EA Modeling - Insurance
In a previous post, I discussed the reasons that I hear from customers in the banking industry for performing enterprise architecture and related that, perhaps surprisingly, they seem to be the most generic sector. In this post, I’ll be taking a brief look at the USA insurance industry, discussing how it compares to the banking industry in its approach toward enterprise architecture.
The largest surprise I find is how there is a greater focus on regulation compliance – i.e. which business services are affected by which regulations and consequently, which data items and which applications are also impacted. This may be because, within the USA, historically most insurance regulation has been at the state level, whereas banking regulation has been more at the federal level – but this is just my speculation. Maybe there’s a master’s thesis in that question somewhere.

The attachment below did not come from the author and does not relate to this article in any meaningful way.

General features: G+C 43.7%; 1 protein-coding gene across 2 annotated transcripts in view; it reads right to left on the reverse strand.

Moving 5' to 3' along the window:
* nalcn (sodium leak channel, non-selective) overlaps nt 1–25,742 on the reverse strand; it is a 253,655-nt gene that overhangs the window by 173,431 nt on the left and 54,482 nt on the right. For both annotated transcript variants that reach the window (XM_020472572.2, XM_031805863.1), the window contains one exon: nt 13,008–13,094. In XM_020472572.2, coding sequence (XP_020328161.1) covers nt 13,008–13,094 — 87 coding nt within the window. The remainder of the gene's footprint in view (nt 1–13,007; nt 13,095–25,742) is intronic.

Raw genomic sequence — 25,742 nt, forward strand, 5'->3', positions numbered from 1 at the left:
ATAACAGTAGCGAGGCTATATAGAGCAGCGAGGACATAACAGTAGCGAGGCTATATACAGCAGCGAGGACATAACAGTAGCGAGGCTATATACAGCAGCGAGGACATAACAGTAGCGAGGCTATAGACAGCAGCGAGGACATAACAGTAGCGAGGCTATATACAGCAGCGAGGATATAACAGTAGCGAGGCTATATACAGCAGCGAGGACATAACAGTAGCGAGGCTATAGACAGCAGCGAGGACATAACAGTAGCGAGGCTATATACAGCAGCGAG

There is also one additional wrinkle when dealing with insurers, and that comes when insurance companies double up as healthcare insurers. These organizations have an even greater focus on regulatory compliance because they also process health information. In some cases it can get even more complex, where you have non-profit healthcare providers who are consequently subject to yet another layer of regulation – a perfect storm of obligations.
So, while the ‘standard’ goals of road mapping, rationalization, capability mapping and so on are all aspects of EA practice that insurance companies incorporate, there is also a surprising level of focus on regulatory compliance – especially in comparison to banks and other financial organizations, who on the surface you might have expected to have a similar level of focus.
Having mentioned healthcare, I’ll talk more about modeling motivations of healthcare providers and healthcare insurers in the final post in this series.
Read the final post in this series here.